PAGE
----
|Publication number||US20060137445 A1|
|Application number||US 10/523,132|
|Publication date||Jun 29, 2006|
|Filing date||Jul 25, 2003|
|Priority date||Jul 31, 2002|
|Also published as||CA2492637A1, CN1671437A, EP1534371A1, EP1534371A4, WO2004011072A1|
|Publication number||10523132, 523132, PCT/2003/164, PCT/NZ/2003/000164, PCT/NZ/2003/00164, PCT/NZ/3/000164, PCT/NZ/3/00164, PCT/NZ2003/000164, PCT/NZ2003/00164, PCT/NZ2003000164, PCT/NZ200300164, PCT/NZ3/000164, PCT/NZ3/00164, PCT/NZ3000164, PCT/NZ300164, US 2006/0137445 A1, US 2006/137445 A1, US 20060137445 A1, US 20060137445A1, US 2006137445 A1, US 2006137445A1, US-A1-20060137445, US-A1-2006137445, US2006/0137445A1, US2006/137445A1, US20060137445 A1, US20060137445A1, US2006137445 A1, US2006137445A1|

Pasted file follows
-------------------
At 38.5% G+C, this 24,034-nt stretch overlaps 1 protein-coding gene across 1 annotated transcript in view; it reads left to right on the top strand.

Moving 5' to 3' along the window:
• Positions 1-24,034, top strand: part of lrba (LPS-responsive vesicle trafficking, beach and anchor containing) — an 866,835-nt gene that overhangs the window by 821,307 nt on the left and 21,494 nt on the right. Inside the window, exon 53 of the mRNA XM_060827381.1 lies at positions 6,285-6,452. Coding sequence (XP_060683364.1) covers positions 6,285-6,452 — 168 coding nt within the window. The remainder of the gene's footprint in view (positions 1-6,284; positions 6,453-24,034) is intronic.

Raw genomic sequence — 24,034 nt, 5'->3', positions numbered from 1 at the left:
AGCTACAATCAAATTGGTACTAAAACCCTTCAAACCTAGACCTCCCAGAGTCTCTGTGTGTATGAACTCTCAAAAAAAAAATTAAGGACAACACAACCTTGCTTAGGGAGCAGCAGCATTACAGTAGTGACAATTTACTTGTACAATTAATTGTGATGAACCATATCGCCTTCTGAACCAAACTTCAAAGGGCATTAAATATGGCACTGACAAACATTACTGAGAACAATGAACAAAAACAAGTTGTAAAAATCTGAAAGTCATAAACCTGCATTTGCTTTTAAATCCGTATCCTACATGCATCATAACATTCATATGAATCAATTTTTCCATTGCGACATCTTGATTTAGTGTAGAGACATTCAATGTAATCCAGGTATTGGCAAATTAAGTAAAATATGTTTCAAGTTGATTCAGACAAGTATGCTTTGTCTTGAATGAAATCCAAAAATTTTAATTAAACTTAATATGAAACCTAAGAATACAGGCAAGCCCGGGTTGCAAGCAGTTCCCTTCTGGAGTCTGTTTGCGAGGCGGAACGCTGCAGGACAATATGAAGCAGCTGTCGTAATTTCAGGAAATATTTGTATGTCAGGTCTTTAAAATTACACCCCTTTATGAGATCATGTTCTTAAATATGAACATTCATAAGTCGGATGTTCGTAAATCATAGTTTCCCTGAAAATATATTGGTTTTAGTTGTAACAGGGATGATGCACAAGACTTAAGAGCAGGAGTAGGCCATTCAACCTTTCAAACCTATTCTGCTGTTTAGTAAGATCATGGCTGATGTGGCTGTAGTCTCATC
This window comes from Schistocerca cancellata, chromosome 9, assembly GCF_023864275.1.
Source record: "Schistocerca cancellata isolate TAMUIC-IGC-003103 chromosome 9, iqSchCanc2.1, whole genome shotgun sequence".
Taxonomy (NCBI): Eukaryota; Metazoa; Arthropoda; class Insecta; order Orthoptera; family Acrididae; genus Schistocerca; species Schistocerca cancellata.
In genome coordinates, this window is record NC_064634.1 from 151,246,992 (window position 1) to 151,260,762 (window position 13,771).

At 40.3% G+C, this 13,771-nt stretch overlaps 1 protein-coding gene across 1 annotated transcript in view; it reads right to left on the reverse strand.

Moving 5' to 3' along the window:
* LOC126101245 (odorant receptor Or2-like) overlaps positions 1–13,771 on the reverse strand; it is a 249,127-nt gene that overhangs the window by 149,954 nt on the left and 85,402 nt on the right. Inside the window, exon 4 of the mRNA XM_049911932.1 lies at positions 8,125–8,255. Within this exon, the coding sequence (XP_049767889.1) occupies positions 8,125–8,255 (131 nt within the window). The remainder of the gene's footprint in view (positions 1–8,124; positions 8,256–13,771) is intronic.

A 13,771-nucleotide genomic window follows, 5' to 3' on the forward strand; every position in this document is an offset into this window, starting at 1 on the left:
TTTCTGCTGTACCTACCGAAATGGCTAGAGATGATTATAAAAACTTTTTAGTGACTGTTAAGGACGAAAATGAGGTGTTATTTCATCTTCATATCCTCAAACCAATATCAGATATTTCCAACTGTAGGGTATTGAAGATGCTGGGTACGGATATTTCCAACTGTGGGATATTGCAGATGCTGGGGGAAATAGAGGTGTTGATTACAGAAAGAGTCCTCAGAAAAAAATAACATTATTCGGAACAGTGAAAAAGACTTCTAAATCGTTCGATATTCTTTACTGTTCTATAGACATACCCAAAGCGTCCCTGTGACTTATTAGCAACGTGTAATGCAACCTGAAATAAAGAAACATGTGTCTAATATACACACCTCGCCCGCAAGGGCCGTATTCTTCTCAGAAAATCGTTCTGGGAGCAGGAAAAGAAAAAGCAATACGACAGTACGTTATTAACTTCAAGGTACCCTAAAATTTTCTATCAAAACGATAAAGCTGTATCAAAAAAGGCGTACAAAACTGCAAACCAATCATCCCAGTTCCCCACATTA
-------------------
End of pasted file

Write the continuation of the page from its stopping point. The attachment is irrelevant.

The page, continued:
|Inventors||Malcolm Smith, Stephen McPhee|
|Original Assignee||Smith Malcolm D, Mcphee Stephen W|
|Export Citation||BiBTeX, EndNote, RefMan|
|Patent Citations (11), Referenced by (9), Classifications (12), Legal Events (1)|
|External Links: USPTO, USPTO Assignment, Espacenet|
This invention relates to gases distribution systems and in particular, though not solely, to respiratory humidification systems which humidify gases for a patient, or other person in need of such gases, to breathe.
Many, if not all, existing respiratory humidification systems which deliver humidified gases (such as oxygen or anaesthetic gases) to a patient, or other person in need of such gases, operate as temperature controllers. That is, the temperature of the gases leaving the humidification device in the breathing circuit is monitored and the heat source controlled in response to changes in that temperature to achieve a desired outgoing humidified gases temperature. An example of this type of humidifier control system is disclosed in our prior U.S. Pat. No. 5,558,084.
These prior art systems we temperature probes which measure the temperature of the gas at various parts of the respiratory circuit This method has some drawbacks: